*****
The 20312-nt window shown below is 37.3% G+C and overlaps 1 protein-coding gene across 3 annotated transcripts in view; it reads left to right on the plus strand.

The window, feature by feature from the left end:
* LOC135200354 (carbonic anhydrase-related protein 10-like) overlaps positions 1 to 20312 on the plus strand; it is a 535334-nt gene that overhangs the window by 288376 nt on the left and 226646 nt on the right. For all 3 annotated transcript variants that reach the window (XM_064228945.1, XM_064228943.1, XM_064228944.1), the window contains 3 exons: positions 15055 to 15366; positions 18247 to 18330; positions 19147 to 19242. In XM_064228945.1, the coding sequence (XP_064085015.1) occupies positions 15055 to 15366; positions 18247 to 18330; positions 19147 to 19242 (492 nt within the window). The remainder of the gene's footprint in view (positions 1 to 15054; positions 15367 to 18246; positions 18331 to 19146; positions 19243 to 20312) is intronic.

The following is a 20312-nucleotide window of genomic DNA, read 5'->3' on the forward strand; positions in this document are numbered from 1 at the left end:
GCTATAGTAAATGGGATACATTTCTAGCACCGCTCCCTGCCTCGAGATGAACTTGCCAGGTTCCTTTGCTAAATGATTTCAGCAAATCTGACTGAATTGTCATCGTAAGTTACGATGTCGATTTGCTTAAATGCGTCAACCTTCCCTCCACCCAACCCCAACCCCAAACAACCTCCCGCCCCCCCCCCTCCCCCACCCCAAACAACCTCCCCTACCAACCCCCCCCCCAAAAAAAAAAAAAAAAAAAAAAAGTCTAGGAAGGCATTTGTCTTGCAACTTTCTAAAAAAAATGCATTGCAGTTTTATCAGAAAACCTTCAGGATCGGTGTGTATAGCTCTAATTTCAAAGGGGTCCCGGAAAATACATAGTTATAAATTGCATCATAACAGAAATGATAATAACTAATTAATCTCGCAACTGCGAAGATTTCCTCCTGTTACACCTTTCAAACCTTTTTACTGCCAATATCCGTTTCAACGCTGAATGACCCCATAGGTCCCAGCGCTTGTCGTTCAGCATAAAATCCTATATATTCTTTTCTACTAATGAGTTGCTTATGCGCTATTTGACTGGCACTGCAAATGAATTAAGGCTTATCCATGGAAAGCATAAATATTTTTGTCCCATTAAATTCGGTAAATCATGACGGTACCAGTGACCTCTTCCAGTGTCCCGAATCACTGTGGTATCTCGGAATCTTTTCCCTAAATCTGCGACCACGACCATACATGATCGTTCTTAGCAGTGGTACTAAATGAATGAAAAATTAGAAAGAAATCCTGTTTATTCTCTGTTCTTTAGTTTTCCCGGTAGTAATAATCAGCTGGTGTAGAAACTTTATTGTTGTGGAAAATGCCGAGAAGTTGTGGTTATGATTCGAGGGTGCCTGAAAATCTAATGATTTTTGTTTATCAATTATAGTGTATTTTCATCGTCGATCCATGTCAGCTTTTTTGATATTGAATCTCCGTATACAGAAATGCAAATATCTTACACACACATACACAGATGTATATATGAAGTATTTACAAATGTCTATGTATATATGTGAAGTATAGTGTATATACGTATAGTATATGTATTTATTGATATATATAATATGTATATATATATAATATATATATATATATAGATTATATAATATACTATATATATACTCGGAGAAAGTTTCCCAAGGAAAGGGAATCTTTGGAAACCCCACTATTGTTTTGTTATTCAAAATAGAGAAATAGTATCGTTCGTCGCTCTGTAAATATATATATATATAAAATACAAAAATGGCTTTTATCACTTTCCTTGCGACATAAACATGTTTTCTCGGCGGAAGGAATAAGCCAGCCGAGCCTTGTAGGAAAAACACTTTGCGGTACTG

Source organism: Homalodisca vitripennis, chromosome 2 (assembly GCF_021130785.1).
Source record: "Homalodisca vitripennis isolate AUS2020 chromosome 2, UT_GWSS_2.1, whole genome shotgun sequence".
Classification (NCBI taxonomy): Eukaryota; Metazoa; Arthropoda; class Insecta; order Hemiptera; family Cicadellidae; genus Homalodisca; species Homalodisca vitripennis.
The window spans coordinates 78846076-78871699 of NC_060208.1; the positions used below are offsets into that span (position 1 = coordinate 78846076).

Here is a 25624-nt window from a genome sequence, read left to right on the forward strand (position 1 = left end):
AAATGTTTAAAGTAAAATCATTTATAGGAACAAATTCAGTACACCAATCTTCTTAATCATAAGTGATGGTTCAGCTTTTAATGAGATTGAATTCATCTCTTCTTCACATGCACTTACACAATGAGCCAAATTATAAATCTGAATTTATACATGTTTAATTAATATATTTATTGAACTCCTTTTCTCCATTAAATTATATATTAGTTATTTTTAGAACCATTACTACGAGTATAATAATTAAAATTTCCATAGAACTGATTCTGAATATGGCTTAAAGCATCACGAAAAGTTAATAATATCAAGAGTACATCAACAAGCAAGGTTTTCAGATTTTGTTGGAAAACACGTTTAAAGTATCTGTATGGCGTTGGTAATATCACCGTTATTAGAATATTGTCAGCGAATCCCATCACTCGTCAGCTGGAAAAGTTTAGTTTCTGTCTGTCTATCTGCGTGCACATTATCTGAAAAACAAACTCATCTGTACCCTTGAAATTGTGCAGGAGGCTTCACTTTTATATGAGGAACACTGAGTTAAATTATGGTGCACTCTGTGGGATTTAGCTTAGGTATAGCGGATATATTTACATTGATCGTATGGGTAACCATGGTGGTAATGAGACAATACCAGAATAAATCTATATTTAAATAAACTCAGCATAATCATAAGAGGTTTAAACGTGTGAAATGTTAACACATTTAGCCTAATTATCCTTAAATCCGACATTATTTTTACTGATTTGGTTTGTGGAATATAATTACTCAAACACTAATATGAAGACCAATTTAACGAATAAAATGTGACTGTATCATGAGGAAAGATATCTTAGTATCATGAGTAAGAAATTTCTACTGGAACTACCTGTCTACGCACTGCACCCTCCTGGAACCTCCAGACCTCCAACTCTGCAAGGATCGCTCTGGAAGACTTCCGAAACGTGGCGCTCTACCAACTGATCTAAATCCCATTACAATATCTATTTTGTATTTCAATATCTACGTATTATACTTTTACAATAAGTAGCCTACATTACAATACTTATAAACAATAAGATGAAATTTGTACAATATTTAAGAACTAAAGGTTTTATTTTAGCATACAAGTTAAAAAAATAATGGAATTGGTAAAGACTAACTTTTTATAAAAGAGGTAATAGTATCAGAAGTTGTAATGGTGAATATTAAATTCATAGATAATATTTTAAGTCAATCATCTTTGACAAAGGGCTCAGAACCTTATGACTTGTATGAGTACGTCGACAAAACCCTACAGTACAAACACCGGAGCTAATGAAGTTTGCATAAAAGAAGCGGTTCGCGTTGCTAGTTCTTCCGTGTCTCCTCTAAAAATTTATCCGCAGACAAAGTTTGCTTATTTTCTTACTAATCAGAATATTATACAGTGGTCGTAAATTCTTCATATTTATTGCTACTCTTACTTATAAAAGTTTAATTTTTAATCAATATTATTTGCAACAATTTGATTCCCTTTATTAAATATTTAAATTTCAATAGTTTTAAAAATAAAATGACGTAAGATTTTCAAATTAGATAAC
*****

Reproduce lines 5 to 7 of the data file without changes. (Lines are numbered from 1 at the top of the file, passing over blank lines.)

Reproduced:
GCTATAGTAAATGGGATACATTTCTAGCACCGCTCCCTGCCTCGAGATGAACTTGCCAGGTTCCTTTGCTAAATGATTTCAGCAAATCTGACTGAATTGTCATCGTAAGTTACGATGTCGATTTGCTTAAATGCGTCAACCTTCCCTCCACCCAACCCCAACCCCAAACAACCTCCCGCCCCCCCCCCTCCCCCACCCCAAACAACCTCCCCTACCAACCCCCCCCCCAAAAAAAAAAAAAAAAAAAAAAAGTCTAGGAAGGCATTTGTCTTGCAACTTTCTAAAAAAAATGCATTGCAGTTTTATCAGAAAACCTTCAGGATCGGTGTGTATAGCTCTAATTTCAAAGGGGTCCCGGAAAATACATAGTTATAAATTGCATCATAACAGAAATGATAATAACTAATTAATCTCGCAACTGCGAAGATTTCCTCCTGTTACACCTTTCAAACCTTTTTACTGCCAATATCCGTTTCAACGCTGAATGACCCCATAGGTCCCAGCGCTTGTCGTTCAGCATAAAATCCTATATATTCTTTTCTACTAATGAGTTGCTTATGCGCTATTTGACTGGCACTGCAAATGAATTAAGGCTTATCCATGGAAAGCATAAATATTTTTGTCCCATTAAATTCGGTAAATCATGACGGTACCAGTGACCTCTTCCAGTGTCCCGAATCACTGTGGTATCTCGGAATCTTTTCCCTAAATCTGCGACCACGACCATACATGATCGTTCTTAGCAGTGGTACTAAATGAATGAAAAATTAGAAAGAAATCCTGTTTATTCTCTGTTCTTTAGTTTTCCCGGTAGTAATAATCAGCTGGTGTAGAAACTTTATTGTTGTGGAAAATGCCGAGAAGTTGTGGTTATGATTCGAGGGTGCCTGAAAATCTAATGATTTTTGTTTATCAATTATAGTGTATTTTCATCGTCGATCCATGTCAGCTTTTTTGATATTGAATCTCCGTATACAGAAATGCAAATATCTTACACACACATACACAGATGTATATATGAAGTATTTACAAATGTCTATGTATATATGTGAAGTATAGTGTATATACGTATAGTATATGTATTTATTGATATATATAATATGTATATATATATAATATATATATATATATAGATTATATAATATACTATATATATACTCGGAGAAAGTTTCCCAAGGAAAGGGAATCTTTGGAAACCCCACTATTGTTTTGTTATTCAAAATAGAGAAATAGTATCGTTCGTCGCTCTGTAAATATATATATATATAAAATACAAAAATGGCTTTTATCACTTTCCTTGCGACATAAACATGTTTTCTCGGCGGAAGGAATAAGCCAGCCGAGCCTTGTAGGAAAAACACTTTGCGGTACTG

Source organism: Homalodisca vitripennis, chromosome 2 (assembly GCF_021130785.1).
Source record: "Homalodisca vitripennis isolate AUS2020 chromosome 2, UT_GWSS_2.1, whole genome shotgun sequence".